A: Studies of blinding with the flavor we are using show that author identities remain unknown 53% to 79% of the time (see Snodgrass, linked below, for details). Moreover, about 5-10% of the time (again, see Snodgrass), a reviewer is certain of the authors, but then turns out to be at least partially mistaken. Yannis Smaragdakis’s survey of the OOPSLA 2016 PC showed that any given reviewer or a paper guessed at least one author correctly only 26-34% of the time, depending on whether you count a non-response to the survey as failure to guess or failure to answer. An additional 4-5% of reviewers guessed but did not correctly identify any author. So, while sometimes authorship can be guessed correctly, the question is, is imperfect blinding better than no blinding at all? If author names are not explicitly in front of the reviewer on the front page, does that help at all even for the remaining submissions where it would be possible to guess? Our conjecture is that on balance the answer is “yes”.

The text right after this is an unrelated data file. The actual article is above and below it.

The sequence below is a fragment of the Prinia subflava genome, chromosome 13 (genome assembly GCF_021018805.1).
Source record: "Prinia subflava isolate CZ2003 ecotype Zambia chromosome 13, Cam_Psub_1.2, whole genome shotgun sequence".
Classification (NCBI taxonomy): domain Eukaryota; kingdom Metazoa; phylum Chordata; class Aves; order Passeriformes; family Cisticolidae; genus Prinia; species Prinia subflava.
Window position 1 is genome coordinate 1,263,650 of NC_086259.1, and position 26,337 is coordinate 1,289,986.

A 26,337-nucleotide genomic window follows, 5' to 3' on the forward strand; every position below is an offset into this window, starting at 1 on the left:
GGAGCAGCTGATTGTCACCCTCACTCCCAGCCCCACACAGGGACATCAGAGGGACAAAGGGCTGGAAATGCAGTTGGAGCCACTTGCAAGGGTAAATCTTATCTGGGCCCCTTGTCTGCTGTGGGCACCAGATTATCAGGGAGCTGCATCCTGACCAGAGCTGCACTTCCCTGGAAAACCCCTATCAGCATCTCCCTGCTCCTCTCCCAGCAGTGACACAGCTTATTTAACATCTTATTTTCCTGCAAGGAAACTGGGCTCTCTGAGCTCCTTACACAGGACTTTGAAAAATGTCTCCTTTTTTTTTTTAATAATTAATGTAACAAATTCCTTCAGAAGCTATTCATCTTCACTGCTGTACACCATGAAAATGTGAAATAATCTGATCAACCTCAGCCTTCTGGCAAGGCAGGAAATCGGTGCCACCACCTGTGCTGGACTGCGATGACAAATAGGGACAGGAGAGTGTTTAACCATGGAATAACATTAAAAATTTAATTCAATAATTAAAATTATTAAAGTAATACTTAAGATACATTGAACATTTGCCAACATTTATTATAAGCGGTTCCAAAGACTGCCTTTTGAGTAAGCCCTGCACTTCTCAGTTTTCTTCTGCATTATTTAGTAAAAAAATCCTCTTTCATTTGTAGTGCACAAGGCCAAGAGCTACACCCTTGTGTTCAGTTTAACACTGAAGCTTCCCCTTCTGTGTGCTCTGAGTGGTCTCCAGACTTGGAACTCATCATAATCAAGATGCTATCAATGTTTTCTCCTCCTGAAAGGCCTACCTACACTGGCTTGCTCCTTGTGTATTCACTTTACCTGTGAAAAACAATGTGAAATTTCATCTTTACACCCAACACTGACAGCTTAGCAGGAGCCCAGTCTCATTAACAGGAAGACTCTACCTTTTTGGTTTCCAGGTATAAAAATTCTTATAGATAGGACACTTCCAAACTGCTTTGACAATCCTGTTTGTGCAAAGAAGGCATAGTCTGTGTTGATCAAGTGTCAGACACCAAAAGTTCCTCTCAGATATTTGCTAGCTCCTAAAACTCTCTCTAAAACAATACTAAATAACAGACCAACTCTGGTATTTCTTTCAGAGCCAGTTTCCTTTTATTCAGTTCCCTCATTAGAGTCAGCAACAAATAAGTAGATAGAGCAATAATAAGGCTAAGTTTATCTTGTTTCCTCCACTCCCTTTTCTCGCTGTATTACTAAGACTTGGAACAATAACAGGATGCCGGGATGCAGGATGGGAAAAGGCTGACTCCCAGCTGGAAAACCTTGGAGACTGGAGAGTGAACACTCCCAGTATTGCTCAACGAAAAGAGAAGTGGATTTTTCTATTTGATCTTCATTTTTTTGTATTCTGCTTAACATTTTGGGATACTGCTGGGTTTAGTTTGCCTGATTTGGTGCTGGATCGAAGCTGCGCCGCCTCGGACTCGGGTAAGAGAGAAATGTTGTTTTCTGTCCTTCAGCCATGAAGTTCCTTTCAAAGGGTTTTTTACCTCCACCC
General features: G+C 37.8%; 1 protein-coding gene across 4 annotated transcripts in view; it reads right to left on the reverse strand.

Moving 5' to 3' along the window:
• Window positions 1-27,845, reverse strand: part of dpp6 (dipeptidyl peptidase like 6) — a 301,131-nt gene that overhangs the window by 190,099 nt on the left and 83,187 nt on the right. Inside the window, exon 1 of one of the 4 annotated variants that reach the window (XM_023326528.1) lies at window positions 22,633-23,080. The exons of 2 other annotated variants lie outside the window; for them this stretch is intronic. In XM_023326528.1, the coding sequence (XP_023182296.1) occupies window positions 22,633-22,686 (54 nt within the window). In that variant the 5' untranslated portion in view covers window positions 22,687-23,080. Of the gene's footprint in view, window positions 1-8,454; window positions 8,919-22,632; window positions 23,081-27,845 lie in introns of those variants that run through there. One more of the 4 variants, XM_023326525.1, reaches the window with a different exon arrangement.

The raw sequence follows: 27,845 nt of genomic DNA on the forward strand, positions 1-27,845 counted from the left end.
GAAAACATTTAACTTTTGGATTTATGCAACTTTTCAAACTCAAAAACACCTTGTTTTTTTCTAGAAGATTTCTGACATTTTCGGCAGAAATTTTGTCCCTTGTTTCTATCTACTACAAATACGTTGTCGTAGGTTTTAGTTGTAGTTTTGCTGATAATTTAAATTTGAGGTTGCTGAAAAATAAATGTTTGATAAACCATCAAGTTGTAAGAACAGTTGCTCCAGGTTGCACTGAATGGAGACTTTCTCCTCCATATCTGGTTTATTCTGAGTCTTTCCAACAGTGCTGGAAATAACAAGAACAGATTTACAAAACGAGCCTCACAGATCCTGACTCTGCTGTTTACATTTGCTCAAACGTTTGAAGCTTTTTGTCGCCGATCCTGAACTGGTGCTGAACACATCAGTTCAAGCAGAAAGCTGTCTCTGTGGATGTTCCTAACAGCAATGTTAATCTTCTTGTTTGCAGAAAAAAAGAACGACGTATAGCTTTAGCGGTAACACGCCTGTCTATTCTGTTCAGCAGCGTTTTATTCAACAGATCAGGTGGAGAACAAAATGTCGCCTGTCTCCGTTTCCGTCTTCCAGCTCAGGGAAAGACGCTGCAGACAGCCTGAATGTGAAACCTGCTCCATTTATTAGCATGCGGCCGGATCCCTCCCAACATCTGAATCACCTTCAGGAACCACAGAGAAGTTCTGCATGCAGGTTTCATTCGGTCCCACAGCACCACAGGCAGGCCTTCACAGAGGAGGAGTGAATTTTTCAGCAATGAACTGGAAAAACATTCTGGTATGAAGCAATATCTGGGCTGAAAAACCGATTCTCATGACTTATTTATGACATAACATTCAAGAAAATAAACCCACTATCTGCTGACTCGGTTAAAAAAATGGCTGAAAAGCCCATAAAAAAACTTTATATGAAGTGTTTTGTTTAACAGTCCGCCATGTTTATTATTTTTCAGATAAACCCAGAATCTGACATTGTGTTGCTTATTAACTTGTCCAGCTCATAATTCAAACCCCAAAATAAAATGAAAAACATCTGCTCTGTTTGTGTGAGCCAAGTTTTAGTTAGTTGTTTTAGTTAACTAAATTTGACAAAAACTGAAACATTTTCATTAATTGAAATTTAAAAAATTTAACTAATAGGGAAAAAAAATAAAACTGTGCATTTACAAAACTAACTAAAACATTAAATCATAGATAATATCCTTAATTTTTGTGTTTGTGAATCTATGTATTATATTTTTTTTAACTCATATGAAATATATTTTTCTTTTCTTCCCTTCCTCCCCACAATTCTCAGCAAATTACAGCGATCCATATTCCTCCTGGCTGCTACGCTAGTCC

Q: Couldn’t blind submission create an injustice where a paper is inappropriately rejected based upon supposedly-prior work which was actually by the same authors and not previously published?

A: In the approach we are taking for OOPSLA, author names are revealed to reviewers after they have submitted their review and before final decisions are made. Therefore, a reviewer can correct their review if they indeed have penalized the authors inappropriately. Unblinding prior to (or at) the PC meeting also avoids abuses in which committee members end up advancing the cause of a paper with which they have a conflict.

For Authors

Q: What exactly do I have to do to anonymize my paper?